Thursday, May 25, 2000

Rules hurt school's athletes

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        DAYTON, Ky. — Jimmy Hill thinks he got away with too much because he was a football player at Dayton High School.

        The school should have hauled him in front of a truancy judge, he says. Instead, he got used to skipping class without consequences, and now he's being told he can't graduate on Sunday.

        “I should have went to school,” says Mr. Hill, 18. “But the school didn't do anything to get me there.”

        His case dramatizes a dilemma for educators. Should they deny sports to slackers, or does doing so only make them more likely to quit?

        Mr. Hill's parents insist the school should have cracked down.

        “I'd get him up, I'd get him dressed, and he wouldn't go,” says his stepfather, Dale Farrell. “I had to go to work, and she had to go to work.”

        Cindy Farrell says she even called the police on her son, to no avail.

Who's fault?
        His truancy was a cry for help, the couple says, and he needed punishment. Instead, he not only played football each year but even attended prom, after missing at least 30 days between November and February.

        “They let him slide with it, because he was a football star,” Mrs. Farrell says. “After football, they threw him out the door.”

        Not so, Principal Jeff Volter says.

        This spring, Mr. Hill was given multiple opportunities to make up missed work, he says. Teachers called his home. Students even tried to get him out of bed. Nothing worked, and Mr. Hill ended up short an English credit.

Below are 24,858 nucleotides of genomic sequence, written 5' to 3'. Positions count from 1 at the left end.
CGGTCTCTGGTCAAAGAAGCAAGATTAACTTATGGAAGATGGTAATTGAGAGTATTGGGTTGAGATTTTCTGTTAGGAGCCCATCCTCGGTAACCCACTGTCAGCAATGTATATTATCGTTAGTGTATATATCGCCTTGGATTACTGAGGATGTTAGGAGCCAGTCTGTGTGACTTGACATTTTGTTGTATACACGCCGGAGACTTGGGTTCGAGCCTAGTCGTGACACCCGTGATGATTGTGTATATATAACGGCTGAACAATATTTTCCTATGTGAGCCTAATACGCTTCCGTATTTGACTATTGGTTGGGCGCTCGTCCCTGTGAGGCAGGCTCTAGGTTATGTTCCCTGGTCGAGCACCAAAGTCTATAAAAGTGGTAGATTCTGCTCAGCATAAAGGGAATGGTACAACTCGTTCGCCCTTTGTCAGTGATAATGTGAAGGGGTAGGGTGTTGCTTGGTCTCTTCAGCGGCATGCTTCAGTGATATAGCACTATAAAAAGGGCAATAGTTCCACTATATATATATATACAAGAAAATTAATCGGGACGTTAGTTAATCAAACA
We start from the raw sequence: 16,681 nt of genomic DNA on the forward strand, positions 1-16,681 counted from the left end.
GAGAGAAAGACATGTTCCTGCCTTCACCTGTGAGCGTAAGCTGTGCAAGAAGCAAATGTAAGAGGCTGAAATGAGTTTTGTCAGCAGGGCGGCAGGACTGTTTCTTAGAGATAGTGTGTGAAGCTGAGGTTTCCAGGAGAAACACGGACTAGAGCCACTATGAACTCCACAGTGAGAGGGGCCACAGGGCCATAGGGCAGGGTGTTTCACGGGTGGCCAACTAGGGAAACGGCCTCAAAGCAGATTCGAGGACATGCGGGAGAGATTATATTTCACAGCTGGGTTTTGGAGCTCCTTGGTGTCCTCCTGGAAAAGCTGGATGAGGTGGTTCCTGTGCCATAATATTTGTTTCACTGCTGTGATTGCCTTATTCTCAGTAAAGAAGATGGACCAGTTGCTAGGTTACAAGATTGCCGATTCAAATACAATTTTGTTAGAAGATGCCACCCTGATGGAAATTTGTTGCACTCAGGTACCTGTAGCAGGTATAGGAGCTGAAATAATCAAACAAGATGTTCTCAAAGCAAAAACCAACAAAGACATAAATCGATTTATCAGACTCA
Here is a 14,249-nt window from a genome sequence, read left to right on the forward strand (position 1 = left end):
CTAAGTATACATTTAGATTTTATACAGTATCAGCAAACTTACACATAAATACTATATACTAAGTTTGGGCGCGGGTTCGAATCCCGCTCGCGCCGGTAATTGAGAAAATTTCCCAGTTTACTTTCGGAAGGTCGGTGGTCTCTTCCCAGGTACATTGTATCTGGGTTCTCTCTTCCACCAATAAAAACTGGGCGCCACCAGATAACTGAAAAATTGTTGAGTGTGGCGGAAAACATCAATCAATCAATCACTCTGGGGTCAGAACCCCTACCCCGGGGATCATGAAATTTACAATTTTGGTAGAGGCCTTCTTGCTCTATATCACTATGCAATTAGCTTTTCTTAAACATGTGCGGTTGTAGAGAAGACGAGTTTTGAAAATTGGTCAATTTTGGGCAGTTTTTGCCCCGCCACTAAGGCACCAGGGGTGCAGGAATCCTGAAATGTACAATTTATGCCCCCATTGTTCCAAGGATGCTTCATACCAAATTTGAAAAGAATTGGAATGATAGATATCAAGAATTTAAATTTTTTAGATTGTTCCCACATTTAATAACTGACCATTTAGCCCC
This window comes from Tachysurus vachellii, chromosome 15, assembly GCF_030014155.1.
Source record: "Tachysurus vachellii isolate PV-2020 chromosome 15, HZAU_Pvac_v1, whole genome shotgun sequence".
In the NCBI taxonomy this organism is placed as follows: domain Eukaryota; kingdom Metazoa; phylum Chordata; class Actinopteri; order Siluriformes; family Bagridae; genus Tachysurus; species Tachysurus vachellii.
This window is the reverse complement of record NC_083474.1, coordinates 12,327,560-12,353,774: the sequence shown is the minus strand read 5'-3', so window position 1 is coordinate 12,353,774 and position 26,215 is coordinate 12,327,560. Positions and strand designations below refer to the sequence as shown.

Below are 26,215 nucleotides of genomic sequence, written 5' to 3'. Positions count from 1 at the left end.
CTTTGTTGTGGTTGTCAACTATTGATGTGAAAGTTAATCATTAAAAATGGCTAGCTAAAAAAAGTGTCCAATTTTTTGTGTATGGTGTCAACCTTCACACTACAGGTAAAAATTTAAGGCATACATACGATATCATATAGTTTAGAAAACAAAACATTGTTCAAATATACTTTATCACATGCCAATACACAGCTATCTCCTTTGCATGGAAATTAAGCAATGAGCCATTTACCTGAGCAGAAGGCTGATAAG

Records show Mr. Hill had five tardies and 14 absences his freshman year, 15 tardies and 33 absences his sophomore year, 38 tardies and 29 absences his junior year, and 44 tardies and 52 absences this year.

        So why, you might ask, was he playing sports?

        Under Dayton's policy, athletes' grades are checked every two weeks, and they must sit out for at least a week if they are failing more than one class.

        The rule has never affected Mr. Hill. This season, for instance, he was failing only math — not enough to bench him.

        Furthermore, Dayton High doesn't punish truants by kicking them off teams.

        The school handbook says students will be given detention when they are tardy, and habitual offenders may lose the right to participate in activities.

        But neither of those policies is enforced, Mr. Volter says. Detention didn't work because students failed to show up. If they are denied athletics, they may stop coming to school, he says.

Another way
        Other schools take a more aggressive approach.

        At Lloyd High School in Erlanger, for instance, students get in-school suspension for every unexcused absence. After three such suspensions in a season, athletes are off the team, an assistant principal says. In two years, he can't recall that ever happening.

        In Dayton, chronic truants are referred to the district's truancy officer, who makes home visits and sometimes files charges. But the court process can take months and isn't very effective with older students.

        Clearly, Dayton High School needs to tighten its attendance policy. As it happens, a committee will review the rules this summer.

        Meanwhile, I hope Mr. Hill earns his English credit and gets his diploma. Ultimately, it's his responsibility to succeed in life.

        Karen Samples can be reached at